So Cliff asked me what I wanted, and I told him: to be part of Steve’s lineage. Whatever that might mean. I know that champions had come to Steve for rank, and he had turned them down if they were unworthy. Whatever he said about my ability, I knew would be true. So Cliff said that Steve, who had retired to Atlanta, would be in town to conduct a workshop for the Whipping Willow Association, and suggested that I go to him and plead my case.
So…swallowing my heart, that’s what I did. Just about ten years ago, it was. I had seen Steve a few times over the decades, and he’d always been friendly and warm to me. But when I explained what I wanted: for him to evaluate my skills and tell me where I stood, I was so scared I wanted to vomit.
He was an older man, but still a lion tamer, and conducted a BKF meeting with the kind of power and authority he had held thirty years ago. After the meeting, he said that at some point in the weekend, we would go off someplace quiet, and he would evaluate me.
Cool. His workshop was brilliant (of course) but there was something interesting about the Whipping Willow association’s gatherings. There would be a dozen masters there, teaching in rotation. When not teaching, most of them would hang out outside talking to each other, smoking, or whatever. Not Steve. He would attend whatever other workshops were being taught. I watched people pair up in one of these, and NO ONE wanted to work with him. Too intimidating.
So…I asked him if he’d like me as a partner. He readily agreed, and for the next two hours or so…we played. Oh, it was glorious. I was able to watch the way he integrated new information, and make it his. Wow. THAT is a nervous system. THAT is a warrior’s mind. And yeah, he’s a warrior in any definition you choose, from being Force Recon in Viet Nam to the Sheriff’s department, to being a pioneering karate champion to transforming generations of boys and girls into men and women, to transforming street gang toughs into solid citizens with nothing but the force of his will. The man is just…extraordinary.
We PLAYED. And I was so happy I forgot why I was there, and just enjoyed the fact that my martial journey had taken me places his had not, and I was able to show him some things he hadn’t seen. Was able to dance with Fred Astaire, who, it is said, was performing with Barrie Chase on a television special and when they hit “The Zone” together was whispering under his breath: “NOW you’re dancin’!”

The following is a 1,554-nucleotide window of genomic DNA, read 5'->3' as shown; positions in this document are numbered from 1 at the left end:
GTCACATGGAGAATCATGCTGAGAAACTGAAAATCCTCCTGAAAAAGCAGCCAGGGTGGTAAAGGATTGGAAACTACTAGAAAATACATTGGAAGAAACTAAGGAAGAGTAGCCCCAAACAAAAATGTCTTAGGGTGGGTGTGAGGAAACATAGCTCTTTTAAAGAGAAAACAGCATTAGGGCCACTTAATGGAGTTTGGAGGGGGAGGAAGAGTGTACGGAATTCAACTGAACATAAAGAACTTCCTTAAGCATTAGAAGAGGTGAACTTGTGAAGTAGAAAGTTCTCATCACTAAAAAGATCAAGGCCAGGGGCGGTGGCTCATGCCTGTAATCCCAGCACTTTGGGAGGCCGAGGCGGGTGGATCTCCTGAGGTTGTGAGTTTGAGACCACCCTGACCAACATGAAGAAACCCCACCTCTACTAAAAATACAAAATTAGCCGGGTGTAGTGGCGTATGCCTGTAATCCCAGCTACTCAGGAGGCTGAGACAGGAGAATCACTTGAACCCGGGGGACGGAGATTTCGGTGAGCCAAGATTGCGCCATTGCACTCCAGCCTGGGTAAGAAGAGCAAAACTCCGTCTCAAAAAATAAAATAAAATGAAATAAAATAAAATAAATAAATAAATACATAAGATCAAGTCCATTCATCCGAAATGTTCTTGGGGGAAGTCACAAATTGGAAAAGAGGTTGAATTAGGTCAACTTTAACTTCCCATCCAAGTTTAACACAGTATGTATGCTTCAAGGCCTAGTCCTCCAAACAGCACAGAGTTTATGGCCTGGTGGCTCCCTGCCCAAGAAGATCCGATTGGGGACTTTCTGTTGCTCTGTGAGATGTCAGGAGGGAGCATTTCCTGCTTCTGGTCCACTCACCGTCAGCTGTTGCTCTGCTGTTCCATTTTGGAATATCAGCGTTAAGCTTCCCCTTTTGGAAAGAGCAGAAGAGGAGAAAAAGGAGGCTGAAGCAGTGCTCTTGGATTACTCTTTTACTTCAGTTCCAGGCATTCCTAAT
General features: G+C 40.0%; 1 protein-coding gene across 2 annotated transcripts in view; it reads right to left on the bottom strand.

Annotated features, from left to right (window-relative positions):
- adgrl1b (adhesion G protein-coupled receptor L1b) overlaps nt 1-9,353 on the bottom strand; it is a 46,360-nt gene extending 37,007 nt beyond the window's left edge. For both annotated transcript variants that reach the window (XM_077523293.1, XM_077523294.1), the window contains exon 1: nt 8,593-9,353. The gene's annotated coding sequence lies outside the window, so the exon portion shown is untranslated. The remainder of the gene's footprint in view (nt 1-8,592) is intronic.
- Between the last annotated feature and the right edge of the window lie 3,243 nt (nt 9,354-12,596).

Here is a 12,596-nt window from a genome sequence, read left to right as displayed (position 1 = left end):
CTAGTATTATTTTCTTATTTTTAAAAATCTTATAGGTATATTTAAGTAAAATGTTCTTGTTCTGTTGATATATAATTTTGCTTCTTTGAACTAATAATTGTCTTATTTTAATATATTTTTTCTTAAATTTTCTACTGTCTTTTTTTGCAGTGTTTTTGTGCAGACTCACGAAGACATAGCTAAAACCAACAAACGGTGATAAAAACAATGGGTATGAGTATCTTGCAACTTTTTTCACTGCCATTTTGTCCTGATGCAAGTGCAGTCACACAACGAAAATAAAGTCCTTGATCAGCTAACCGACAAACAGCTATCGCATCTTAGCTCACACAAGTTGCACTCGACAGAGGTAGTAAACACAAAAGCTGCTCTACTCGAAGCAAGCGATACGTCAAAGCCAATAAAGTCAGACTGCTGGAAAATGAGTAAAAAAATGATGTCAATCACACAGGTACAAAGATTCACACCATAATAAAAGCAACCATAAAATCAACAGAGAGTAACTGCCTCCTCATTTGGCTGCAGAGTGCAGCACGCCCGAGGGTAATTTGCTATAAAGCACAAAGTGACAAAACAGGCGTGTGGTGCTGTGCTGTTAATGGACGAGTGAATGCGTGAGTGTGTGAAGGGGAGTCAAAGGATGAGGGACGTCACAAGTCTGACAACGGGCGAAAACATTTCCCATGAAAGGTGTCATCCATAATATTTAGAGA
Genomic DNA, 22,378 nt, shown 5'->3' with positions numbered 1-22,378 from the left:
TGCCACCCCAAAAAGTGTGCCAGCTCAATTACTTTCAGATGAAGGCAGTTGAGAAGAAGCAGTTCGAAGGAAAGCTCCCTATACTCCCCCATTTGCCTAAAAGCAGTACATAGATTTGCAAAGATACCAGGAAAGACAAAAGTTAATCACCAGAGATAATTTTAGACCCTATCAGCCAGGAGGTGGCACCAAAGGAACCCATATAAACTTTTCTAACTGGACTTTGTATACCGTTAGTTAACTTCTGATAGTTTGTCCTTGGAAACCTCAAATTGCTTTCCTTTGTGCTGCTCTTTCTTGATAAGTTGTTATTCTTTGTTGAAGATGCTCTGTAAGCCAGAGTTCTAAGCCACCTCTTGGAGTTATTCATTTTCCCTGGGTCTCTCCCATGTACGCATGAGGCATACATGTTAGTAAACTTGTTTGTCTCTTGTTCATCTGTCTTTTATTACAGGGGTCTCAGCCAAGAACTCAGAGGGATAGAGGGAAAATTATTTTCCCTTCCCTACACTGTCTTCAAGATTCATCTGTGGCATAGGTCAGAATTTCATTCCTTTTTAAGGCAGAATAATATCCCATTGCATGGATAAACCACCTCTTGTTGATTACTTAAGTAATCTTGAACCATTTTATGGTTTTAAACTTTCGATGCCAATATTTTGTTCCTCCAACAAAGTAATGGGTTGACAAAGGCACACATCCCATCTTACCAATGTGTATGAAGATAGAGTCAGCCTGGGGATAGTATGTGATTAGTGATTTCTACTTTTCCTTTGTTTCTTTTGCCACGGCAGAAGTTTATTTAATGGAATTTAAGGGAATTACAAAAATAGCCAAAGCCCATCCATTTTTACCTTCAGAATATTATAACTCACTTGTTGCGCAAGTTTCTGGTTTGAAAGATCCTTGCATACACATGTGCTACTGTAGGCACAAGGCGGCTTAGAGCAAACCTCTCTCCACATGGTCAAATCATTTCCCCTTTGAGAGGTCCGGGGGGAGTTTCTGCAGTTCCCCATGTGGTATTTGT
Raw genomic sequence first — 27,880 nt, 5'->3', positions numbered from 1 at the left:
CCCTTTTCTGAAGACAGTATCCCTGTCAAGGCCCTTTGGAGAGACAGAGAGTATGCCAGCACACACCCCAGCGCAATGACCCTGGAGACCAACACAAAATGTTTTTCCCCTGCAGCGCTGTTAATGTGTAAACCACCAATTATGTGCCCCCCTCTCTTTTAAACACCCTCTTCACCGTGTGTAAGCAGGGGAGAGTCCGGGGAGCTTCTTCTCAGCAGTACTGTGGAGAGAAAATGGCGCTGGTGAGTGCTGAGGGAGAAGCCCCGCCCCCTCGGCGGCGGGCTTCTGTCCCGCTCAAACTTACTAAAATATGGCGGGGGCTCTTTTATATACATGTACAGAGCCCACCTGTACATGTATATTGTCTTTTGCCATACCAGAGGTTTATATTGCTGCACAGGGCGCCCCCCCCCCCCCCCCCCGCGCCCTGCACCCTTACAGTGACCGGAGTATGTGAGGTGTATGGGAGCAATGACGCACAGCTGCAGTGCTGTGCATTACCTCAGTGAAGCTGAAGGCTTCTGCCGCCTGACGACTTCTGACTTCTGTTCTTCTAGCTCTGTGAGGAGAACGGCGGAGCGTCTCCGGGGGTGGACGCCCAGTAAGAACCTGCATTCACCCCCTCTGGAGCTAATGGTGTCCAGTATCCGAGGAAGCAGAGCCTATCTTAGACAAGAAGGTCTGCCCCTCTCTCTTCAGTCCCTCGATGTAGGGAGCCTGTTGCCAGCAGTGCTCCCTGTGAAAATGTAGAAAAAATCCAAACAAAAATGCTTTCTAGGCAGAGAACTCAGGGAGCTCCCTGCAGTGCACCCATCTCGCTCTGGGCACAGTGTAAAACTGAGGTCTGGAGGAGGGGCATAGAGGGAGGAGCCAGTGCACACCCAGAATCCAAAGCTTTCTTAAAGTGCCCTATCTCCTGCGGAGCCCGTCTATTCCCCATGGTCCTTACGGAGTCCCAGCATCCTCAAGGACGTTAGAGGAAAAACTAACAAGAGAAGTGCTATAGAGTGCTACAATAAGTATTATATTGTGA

We were dancing.
I saw Cliff a few weeks later, and he asked me how things had gone. Embarrassed, I realized that my ego had tricked me: I had never asked Steve what he thought of me. Cliff just about put me over his lap. “Will you CALL the man?”
Sheepishly, I did. And boy, my heart was in my mouth. Again. I stumbled out what I wanted: some kind of evaluation of what I was. I had no idea, didn’t know where I was on the map. And humbled myself, praying that the news wasn’t too bad.
So…what did he think?
“That is so interesting, Steve,” he said over the phone. “I was talking to Brian Hudley, who runs the school out here with me. And told him that while I was in California I encountered a former student, Steven Barnes. And that in the intervening years…he has become…proficient. And I was wondering if you would accept a fourth degree black belt from us.”
I was thunderstruck. I had no words, no slightest way to respond, except to whisper…”yes.”
Which is how, six weeks later, I knelt in Steve’s home dojo and received the single greatest honor of my life. I still carry that black belt with me in my backpack, everywhere I go. To remind me of what it cost to become who I am, and to never, ever, ever go backwards, and to never allow my fear and doubt to stop me. And never, ever forget the kindness of the men and women who SAW me, who looked past the weakness to the strength, and helped me bring it forward into the light.
Whenever people wonder why I care so much, why I take time to help whenever I can, this is why. Because of people like Steve Muhammad.
And like Cliff, who long ago said a few simple words: “I will complete your education.” And kept his word.
What a human being. What a man. I am so proud to be his little brother. And will always try to measure up.
Big shoes to fill.